Even with all of our medical advances, stress-related illnesses are at a record high. It appears that humans are very good at the art of getting sick.
THE PROBLEM: Chronic stress is a human invention. According to Robert Sapolsky, author of Why Zebras Don’t Get Ulcers, our bodies can handle acute stressors, like being chased by a lion or speeding to claim the empty parking space, but we were not made to handle prolonged psychological stressors like traffic, work deadlines, sales quotas, mortgages, difficult in-laws, and first dates. Our hearts are overtaxed. Our bodies cannot find balance. The aging process is the progressive loss of our body’s ability to deal with stress.
THE RESULTS: Stress is a stew of anger, fear, frustration, anxiety, disappointment, and even boredom, causing biochemical reactions in our bodies. Our bodies can absorb and even use these chemicals in short spurts. Yet over time we create the condition of chronic stress, which wreaks havoc on our metabolism, raises blood pressure, weakens the immune system, gives us gas, increases allergies, ruins our sex lives, and eventually damages our brains.
Even if you are a master at suppressing your emotions, this only means that you do not recognize the quiet war they are raging in your body.
THE DILEMMA: Using self talk to ignore stressful circumstances can help in the short run. But if the disappointment continues, the illness worsens, the relationship turns hostile, or the job responsibilities grow too big, the rebound affect of depression or anger is often worse than the initial stressor. Denial and optimism are not the same.
Often people just give up, creating a state of “learned helplessness” due to a perceived lack of control and of hope for a better future. They quit trying to make things better. They lose their joy for life.
It’s clear the world is not going to slow down, machines are not going to make life easy, and we cannot surround ourselves only with people we adore. So what can we do to create a healthy and happy mental life-style?
THE SOLUTION: We have to become conscious about the emotional reactions we are creating by our thoughts. We have to recognize when we are falling victim to road rage, jealousy, resentment, and fear. Then we need to:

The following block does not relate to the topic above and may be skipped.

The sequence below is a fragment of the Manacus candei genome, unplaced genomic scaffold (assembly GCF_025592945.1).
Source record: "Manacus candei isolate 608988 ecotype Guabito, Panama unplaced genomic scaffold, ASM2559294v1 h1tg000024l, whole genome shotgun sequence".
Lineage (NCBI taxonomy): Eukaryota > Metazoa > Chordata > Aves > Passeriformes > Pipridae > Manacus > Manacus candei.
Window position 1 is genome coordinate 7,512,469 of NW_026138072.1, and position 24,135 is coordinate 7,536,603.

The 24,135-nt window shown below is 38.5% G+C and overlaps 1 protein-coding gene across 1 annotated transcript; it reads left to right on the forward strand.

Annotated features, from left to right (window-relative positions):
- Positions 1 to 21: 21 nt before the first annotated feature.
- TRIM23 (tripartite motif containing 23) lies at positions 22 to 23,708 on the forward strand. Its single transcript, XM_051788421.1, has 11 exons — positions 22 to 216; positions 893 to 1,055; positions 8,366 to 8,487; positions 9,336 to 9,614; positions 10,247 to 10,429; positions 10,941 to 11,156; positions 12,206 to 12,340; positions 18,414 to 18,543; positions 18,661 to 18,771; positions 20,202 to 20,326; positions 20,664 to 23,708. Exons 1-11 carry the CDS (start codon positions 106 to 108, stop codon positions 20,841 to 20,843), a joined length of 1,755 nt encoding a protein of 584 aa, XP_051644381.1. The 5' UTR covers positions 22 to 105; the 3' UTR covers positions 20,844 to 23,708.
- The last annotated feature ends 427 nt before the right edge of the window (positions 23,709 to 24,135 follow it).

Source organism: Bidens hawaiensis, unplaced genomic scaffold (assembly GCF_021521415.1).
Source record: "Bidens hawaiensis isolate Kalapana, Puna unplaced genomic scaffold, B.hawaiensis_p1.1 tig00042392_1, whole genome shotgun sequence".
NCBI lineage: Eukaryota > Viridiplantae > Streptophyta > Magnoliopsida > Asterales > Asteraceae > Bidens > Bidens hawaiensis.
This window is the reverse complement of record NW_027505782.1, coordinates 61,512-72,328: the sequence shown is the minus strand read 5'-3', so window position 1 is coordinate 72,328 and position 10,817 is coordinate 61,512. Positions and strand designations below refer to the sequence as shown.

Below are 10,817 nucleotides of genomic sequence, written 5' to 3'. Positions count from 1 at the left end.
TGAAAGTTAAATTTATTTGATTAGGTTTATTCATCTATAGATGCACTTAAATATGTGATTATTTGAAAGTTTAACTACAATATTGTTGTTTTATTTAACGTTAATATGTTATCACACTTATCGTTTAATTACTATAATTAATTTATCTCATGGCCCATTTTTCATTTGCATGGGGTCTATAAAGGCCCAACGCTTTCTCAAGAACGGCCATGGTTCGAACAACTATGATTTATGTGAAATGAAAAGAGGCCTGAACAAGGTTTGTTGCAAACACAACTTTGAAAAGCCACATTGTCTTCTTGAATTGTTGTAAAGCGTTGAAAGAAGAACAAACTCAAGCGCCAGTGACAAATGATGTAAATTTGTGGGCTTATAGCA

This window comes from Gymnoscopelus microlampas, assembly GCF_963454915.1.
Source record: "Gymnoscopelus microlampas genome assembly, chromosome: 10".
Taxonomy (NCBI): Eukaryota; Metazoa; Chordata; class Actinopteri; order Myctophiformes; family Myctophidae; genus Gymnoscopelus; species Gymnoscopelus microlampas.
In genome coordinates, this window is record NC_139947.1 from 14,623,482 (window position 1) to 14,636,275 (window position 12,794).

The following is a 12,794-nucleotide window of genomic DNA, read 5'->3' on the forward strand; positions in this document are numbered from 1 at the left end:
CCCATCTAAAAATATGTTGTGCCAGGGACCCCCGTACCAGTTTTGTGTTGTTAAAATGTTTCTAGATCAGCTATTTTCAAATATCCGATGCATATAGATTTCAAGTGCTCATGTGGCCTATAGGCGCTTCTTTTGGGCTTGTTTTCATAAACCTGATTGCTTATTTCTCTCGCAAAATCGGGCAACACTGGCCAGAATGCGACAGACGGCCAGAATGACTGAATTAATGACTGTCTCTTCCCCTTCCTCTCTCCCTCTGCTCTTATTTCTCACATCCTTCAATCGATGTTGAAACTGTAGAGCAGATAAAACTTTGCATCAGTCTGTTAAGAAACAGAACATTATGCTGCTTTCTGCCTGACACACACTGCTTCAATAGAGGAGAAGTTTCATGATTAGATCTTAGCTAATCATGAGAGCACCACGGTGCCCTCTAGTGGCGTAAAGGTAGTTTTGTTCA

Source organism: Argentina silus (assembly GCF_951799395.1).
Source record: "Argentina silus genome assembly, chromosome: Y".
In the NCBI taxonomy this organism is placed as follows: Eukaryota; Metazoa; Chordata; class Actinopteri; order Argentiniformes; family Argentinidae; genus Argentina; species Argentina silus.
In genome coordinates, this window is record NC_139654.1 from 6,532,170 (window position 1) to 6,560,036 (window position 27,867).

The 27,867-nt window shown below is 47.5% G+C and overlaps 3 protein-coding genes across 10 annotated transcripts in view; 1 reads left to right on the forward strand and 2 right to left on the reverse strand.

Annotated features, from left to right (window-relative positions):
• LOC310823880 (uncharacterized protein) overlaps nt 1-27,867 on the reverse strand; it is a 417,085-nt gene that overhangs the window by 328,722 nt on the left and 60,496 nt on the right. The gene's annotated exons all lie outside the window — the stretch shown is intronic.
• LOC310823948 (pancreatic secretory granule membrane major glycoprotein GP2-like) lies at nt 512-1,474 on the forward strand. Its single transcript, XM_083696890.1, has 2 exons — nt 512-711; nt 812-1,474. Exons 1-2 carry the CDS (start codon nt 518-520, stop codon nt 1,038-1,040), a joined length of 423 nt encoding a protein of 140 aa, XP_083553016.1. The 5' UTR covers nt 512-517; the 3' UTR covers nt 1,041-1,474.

- differentiate real from imagined threats.
- determine what circumstances are within our personal control to change and what are not so we can focus on our locus of control.
- consciously look for the good in situations instead of focusing on the bad.
- make sure we have a strong support system of both family and friends.
- engage in activities that release frustration such as dancing, sports, playing music, and breathing (relaxed deep breathing is the quickest way to shift the body out of a stressful response).
- shift emotional states to gratitude, confidence, appreciation, love, hope, calm, and trust (not only do we alter the body’s chemistry, but these emotions trigger neurochemicals that help the brain to remember, making learning new responses easier).
This is not easy work. We know what is the right thing to do, but it does not flow naturally into doing the right thing. Our complex human brains are often controlled by our base needs and motives, and our emotional reactions.
We have to practice healthy emotional responses until they are learned. As with learning any skills, repetition is essential. Over time, the brain will remember, and your body will thank you by glowing.